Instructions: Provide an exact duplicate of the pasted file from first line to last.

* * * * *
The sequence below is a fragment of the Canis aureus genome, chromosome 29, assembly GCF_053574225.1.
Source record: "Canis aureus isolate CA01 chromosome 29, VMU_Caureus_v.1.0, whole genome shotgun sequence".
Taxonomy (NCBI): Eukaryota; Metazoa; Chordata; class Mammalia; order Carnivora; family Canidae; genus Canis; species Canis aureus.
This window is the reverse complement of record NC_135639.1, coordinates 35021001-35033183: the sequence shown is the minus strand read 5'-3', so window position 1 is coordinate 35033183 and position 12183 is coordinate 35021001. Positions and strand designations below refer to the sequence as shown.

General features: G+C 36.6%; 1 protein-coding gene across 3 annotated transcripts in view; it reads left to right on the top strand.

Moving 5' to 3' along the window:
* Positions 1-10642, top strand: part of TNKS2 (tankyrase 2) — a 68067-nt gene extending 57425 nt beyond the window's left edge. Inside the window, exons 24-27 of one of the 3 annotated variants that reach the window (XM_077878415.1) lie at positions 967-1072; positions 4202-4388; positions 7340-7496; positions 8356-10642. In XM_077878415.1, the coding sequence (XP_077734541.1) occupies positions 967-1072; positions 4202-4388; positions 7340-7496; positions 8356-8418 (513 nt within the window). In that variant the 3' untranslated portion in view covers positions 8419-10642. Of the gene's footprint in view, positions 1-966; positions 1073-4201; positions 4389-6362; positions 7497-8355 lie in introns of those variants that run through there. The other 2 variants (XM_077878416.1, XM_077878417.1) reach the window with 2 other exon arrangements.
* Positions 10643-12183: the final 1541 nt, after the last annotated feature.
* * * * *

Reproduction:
The sequence below is a fragment of the Canis aureus genome, chromosome 29, assembly GCF_053574225.1.
Source record: "Canis aureus isolate CA01 chromosome 29, VMU_Caureus_v.1.0, whole genome shotgun sequence".
Taxonomy (NCBI): Eukaryota; Metazoa; Chordata; class Mammalia; order Carnivora; family Canidae; genus Canis; species Canis aureus.
This window is the reverse complement of record NC_135639.1, coordinates 35021001-35033183: the sequence shown is the minus strand read 5'-3', so window position 1 is coordinate 35033183 and position 12183 is coordinate 35021001. Positions and strand designations below refer to the sequence as shown.

General features: G+C 36.6%; 1 protein-coding gene across 3 annotated transcripts in view; it reads left to right on the top strand.

Moving 5' to 3' along the window:
* Positions 1-10642, top strand: part of TNKS2 (tankyrase 2) — a 68067-nt gene extending 57425 nt beyond the window's left edge. Inside the window, exons 24-27 of one of the 3 annotated variants that reach the window (XM_077878415.1) lie at positions 967-1072; positions 4202-4388; positions 7340-7496; positions 8356-10642. In XM_077878415.1, the coding sequence (XP_077734541.1) occupies positions 967-1072; positions 4202-4388; positions 7340-7496; positions 8356-8418 (513 nt within the window). In that variant the 3' untranslated portion in view covers positions 8419-10642. Of the gene's footprint in view, positions 1-966; positions 1073-4201; positions 4389-6362; positions 7497-8355 lie in introns of those variants that run through there. The other 2 variants (XM_077878416.1, XM_077878417.1) reach the window with 2 other exon arrangements.
* Positions 10643-12183: the final 1541 nt, after the last annotated feature.